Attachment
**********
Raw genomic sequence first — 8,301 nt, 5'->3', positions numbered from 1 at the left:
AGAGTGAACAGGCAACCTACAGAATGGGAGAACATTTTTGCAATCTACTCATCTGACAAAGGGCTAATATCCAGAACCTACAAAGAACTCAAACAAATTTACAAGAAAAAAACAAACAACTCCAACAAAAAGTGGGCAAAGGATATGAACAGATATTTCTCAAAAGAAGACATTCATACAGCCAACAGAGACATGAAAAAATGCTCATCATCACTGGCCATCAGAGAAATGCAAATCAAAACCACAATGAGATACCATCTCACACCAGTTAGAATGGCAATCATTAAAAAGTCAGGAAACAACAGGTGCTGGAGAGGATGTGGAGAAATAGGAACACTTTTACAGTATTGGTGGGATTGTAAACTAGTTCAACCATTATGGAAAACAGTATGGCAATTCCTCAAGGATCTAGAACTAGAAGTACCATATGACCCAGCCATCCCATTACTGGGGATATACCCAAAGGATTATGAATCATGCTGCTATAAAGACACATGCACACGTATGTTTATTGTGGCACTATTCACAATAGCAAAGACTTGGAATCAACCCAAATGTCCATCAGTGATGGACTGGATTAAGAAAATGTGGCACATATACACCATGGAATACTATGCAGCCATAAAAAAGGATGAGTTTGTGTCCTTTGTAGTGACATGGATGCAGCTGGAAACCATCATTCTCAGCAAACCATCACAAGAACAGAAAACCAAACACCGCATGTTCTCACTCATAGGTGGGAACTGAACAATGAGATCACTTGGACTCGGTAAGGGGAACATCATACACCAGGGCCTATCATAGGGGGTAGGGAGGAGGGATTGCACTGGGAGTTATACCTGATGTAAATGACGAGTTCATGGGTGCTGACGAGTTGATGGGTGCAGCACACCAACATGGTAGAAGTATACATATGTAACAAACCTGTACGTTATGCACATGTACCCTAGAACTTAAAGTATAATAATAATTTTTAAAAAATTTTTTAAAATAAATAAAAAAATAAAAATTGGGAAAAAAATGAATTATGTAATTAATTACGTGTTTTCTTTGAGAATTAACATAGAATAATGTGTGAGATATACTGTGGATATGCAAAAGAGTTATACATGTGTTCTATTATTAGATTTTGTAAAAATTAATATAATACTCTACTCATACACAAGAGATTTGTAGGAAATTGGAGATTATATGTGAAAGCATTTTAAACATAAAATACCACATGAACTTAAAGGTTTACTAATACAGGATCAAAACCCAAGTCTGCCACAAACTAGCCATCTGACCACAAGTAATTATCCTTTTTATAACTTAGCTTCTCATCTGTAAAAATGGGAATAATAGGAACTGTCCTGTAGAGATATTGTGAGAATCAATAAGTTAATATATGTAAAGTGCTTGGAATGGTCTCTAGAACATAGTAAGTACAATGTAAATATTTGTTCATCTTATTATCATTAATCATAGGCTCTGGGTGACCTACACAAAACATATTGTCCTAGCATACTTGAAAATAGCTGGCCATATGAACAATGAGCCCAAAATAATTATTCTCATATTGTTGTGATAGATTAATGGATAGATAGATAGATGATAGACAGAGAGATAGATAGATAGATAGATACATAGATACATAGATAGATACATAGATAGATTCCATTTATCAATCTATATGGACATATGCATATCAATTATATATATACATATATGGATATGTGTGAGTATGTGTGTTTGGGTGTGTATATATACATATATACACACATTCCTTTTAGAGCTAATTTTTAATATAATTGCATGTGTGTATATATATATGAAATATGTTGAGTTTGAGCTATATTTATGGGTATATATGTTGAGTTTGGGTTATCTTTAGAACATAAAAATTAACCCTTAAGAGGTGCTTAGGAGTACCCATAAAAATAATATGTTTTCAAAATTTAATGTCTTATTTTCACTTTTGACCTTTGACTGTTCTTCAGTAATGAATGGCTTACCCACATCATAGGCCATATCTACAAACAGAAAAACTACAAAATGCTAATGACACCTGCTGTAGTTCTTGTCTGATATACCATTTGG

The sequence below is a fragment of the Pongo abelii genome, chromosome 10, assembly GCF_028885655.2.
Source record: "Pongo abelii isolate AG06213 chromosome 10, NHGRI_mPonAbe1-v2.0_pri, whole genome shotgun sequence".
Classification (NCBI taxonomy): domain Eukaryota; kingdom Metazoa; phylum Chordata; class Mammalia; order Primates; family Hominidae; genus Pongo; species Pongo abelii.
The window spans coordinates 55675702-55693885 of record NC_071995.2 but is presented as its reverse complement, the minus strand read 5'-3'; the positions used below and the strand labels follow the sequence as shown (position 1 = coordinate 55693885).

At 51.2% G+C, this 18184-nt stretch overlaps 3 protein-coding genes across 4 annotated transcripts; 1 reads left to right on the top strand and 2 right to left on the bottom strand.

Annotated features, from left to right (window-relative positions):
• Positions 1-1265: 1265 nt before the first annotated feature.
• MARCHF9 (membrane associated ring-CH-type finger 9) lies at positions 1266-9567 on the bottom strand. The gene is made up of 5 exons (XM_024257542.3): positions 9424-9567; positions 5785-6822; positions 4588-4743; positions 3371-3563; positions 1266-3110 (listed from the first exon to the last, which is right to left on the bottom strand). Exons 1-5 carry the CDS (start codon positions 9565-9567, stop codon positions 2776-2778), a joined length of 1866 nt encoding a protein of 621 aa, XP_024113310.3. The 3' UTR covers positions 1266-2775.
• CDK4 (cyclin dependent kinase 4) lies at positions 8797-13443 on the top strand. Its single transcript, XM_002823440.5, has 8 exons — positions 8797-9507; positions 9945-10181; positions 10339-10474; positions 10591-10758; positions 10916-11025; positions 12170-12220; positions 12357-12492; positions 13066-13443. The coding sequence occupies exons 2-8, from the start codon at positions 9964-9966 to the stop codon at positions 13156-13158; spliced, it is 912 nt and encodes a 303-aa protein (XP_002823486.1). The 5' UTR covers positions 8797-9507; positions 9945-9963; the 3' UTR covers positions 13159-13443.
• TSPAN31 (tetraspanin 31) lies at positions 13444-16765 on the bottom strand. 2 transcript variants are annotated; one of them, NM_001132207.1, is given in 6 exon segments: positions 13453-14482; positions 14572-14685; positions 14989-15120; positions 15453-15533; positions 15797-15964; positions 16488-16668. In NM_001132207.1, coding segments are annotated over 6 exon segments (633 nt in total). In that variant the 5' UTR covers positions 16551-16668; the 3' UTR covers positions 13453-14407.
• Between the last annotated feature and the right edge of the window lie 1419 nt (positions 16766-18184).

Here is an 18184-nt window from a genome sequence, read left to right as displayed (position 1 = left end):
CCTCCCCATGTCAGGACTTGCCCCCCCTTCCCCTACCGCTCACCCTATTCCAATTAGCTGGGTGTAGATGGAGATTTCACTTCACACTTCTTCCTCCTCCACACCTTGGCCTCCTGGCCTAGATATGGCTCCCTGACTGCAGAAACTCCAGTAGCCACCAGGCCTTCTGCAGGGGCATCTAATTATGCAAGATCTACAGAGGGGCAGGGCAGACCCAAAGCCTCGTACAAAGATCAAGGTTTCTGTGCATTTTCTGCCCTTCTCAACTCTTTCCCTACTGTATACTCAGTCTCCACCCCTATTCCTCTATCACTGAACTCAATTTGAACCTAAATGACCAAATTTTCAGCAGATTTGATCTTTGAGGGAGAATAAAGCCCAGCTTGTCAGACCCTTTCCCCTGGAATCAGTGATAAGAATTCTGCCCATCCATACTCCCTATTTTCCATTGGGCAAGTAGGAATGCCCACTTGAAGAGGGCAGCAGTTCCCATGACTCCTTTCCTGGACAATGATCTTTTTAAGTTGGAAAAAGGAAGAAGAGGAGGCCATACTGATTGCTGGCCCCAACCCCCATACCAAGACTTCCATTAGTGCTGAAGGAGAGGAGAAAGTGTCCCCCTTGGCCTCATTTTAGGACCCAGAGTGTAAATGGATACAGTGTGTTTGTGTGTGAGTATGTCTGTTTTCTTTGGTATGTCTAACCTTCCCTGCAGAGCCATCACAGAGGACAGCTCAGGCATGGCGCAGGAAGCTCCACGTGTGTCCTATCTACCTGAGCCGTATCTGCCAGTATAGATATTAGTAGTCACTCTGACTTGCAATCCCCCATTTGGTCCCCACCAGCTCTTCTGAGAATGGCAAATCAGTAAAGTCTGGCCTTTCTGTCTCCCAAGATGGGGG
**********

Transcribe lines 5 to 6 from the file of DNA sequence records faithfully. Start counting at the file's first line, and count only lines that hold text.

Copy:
Classification (NCBI taxonomy): domain Eukaryota; kingdom Metazoa; phylum Chordata; class Mammalia; order Primates; family Hominidae; genus Pongo; species Pongo abelii.
The window spans coordinates 55675702-55693885 of record NC_071995.2 but is presented as its reverse complement, the minus strand read 5'-3'; the positions used below and the strand labels follow the sequence as shown (position 1 = coordinate 55693885).